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  • 1.
    Carlsson, Veronica
    University of Skövde, School of Bioscience.
    Emotional attention: A cognitive neuroscience perspective2018Independent thesis Basic level (degree of Bachelor), 15 credits / 22,5 HE creditsStudent thesis
    Abstract [en]

    Attention is a cognitive mechanism that guides our perception in order to prioritize the limited resources to the most relevant information while ignoring distracting information. Attention can be voluntarily deployed to stimuli during tasks or goals, or the features of the stimulus can capture our attention either by being salient or being emotionally induced. Emotions affect multiple different cognitive processes such as attention because emotional stimuli can be relevant for defending or sustain life. This relationship between attention and emotion indicates that there should be interactive but distinct networks between these cognitive mechanisms as well as a modulative effect on perceptional and attentional systems. Emotions were in general demonstrating a facilitation affect on attentional and saccadic processes as well as broadening or narrowing the scope of attention. The reason behind emotions impact on attention was proposed to be for eliciting a change in the application of resources in order to solve the limited capacity problem and possibly to protect and sustain life. Inconsistent findings as well as limitations for emotional attention studies are discussed.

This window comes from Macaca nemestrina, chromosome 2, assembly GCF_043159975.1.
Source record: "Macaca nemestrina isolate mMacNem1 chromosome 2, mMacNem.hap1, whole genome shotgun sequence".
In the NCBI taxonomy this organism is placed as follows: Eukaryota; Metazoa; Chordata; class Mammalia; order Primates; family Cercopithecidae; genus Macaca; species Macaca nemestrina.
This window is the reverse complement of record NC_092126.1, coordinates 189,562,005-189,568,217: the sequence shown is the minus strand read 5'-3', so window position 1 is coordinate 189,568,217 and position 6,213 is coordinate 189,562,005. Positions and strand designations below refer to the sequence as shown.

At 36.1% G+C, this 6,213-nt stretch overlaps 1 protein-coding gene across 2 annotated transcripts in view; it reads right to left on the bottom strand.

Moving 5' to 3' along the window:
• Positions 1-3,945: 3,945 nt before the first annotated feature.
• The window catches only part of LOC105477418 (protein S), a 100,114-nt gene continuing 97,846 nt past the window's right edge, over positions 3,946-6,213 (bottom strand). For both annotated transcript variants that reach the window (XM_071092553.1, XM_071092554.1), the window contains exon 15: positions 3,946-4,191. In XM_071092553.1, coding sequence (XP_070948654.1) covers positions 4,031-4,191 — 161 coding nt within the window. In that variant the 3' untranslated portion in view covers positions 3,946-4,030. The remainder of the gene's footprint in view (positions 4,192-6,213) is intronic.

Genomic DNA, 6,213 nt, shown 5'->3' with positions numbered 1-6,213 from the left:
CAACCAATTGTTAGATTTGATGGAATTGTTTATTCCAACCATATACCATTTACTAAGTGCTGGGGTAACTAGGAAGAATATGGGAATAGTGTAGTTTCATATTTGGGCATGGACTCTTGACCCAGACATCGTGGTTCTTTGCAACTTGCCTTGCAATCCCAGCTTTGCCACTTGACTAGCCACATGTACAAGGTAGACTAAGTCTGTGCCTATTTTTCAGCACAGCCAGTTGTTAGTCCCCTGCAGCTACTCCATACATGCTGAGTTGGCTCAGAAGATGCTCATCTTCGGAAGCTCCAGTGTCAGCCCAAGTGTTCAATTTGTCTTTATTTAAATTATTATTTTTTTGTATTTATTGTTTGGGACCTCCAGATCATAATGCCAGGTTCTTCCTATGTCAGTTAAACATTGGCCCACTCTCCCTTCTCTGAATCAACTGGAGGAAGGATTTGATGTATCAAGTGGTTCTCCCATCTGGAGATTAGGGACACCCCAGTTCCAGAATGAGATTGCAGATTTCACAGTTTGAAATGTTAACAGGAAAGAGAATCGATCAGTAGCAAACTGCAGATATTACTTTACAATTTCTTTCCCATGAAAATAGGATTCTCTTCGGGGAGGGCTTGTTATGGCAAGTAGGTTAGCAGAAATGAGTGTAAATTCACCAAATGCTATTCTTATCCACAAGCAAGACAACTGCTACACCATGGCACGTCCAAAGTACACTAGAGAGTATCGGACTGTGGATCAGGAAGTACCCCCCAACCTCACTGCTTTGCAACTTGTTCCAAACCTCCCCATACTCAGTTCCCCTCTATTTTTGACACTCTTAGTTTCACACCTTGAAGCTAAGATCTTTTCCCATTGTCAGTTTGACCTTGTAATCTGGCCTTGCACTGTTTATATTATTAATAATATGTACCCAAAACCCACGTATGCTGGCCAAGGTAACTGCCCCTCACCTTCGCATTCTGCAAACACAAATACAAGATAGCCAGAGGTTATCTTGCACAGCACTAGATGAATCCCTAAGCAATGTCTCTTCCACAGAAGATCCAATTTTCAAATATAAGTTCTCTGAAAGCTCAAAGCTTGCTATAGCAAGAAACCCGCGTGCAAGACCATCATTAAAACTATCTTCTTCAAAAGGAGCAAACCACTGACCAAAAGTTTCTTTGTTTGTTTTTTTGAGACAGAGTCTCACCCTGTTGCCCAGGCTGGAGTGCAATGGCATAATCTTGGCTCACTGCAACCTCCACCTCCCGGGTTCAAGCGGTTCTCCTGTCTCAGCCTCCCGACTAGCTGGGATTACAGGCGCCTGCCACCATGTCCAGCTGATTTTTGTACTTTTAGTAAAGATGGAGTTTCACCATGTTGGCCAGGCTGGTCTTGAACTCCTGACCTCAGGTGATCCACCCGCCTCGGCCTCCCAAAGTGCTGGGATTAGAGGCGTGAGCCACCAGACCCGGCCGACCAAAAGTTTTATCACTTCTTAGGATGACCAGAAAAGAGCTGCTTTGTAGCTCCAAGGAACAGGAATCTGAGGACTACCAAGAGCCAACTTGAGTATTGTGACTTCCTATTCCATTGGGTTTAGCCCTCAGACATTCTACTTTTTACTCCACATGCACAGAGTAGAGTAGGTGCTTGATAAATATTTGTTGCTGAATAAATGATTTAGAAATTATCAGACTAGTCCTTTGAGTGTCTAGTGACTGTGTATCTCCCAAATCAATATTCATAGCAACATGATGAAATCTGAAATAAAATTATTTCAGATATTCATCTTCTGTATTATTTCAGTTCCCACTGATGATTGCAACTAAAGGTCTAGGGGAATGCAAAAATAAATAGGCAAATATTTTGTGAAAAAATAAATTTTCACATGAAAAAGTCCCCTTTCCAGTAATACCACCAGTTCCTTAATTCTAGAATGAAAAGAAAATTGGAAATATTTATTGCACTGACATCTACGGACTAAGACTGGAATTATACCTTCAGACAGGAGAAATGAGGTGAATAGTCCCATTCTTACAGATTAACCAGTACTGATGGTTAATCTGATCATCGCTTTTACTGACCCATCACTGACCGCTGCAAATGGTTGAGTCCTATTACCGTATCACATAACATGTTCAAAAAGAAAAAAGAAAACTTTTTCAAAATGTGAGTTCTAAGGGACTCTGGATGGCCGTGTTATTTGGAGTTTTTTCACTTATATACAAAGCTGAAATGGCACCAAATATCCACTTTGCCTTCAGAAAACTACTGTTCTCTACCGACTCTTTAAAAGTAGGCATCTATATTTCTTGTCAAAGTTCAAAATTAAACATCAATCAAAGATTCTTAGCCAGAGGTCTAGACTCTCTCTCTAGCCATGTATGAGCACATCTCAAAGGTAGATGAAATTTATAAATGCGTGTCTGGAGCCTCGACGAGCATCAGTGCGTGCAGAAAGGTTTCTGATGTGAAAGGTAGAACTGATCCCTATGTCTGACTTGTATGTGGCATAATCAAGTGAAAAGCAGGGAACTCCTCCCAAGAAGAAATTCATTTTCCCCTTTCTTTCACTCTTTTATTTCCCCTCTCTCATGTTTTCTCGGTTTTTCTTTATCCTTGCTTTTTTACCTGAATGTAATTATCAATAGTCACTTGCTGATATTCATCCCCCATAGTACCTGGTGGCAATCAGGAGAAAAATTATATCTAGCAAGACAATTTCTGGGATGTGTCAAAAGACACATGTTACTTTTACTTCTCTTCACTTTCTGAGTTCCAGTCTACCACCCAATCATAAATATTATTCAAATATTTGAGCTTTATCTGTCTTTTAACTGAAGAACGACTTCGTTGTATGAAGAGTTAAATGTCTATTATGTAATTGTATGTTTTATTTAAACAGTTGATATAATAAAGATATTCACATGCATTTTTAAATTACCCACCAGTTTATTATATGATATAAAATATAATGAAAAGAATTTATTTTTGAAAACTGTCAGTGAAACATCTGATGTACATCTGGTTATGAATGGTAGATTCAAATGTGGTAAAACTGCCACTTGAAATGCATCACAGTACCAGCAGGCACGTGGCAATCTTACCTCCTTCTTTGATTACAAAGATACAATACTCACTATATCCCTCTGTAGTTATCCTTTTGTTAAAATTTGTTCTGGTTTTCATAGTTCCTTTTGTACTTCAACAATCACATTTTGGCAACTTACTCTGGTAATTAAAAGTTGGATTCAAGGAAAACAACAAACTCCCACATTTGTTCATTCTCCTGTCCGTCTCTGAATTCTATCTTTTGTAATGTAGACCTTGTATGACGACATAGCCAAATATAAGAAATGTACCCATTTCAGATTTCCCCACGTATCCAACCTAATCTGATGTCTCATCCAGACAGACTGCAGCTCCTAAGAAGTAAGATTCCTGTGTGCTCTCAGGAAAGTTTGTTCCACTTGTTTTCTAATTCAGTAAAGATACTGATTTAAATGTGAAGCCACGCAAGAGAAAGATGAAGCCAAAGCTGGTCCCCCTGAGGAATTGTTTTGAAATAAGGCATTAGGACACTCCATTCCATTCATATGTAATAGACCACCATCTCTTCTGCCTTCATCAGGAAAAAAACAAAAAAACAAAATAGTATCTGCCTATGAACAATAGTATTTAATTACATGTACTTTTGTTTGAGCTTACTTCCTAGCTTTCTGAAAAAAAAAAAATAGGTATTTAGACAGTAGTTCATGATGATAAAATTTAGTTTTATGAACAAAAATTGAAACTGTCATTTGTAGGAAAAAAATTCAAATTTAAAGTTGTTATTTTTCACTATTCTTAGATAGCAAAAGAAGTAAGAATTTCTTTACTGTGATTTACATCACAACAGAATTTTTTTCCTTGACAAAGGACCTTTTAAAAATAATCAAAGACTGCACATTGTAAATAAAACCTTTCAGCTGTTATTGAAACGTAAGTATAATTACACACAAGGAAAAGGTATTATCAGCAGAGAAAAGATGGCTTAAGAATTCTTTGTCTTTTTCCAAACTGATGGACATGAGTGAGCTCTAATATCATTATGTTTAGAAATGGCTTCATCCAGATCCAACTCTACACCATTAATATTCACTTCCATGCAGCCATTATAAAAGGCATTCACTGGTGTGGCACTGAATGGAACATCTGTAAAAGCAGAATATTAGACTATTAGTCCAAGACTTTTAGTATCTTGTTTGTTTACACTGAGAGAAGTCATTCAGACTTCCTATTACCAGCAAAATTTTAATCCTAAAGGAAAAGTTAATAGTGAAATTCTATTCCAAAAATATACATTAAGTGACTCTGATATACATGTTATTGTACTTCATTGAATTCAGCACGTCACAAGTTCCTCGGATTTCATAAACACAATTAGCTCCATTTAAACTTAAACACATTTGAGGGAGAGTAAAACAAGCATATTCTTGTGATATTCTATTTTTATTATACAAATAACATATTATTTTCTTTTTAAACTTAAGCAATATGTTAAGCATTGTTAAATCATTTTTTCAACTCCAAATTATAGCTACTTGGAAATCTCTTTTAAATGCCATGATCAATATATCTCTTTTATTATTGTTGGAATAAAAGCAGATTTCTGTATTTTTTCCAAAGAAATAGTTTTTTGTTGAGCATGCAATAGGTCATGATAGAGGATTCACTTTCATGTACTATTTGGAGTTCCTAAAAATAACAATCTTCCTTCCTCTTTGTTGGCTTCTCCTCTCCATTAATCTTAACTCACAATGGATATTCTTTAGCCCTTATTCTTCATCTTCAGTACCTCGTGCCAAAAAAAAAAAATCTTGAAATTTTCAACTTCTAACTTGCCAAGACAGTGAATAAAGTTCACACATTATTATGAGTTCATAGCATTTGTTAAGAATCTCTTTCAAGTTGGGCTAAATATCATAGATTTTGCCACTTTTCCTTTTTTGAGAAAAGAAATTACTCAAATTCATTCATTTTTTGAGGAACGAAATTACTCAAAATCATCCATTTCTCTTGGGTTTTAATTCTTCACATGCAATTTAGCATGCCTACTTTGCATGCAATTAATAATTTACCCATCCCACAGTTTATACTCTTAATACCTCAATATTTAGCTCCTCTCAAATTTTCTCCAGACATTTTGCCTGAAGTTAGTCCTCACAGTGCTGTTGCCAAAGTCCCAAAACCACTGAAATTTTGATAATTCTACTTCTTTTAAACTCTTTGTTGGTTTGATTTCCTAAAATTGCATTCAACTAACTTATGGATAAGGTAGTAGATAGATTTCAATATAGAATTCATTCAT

• 2.
    Kajonius, Petri J.
    University of Skövde, School of Bioscience. University of Skövde, The Systems Biology Research Centre. Department of Psychology, University of Gothenburg, Sweden / Department of Behavioral Sciences, University West, Trollhättan, Sweden.
    The Future of Personalized Care: Scientific, Measurement, and Practical Advancements in Personality and Brain Disorders2019In: Personality and Brain Disorders: Associations and Interventions / [ed] Danilo Garcia, Trevor Archer, Richard M. Kostrzewa, Springer, 2019, 1, p. 269-281Chapter in book (Refereed)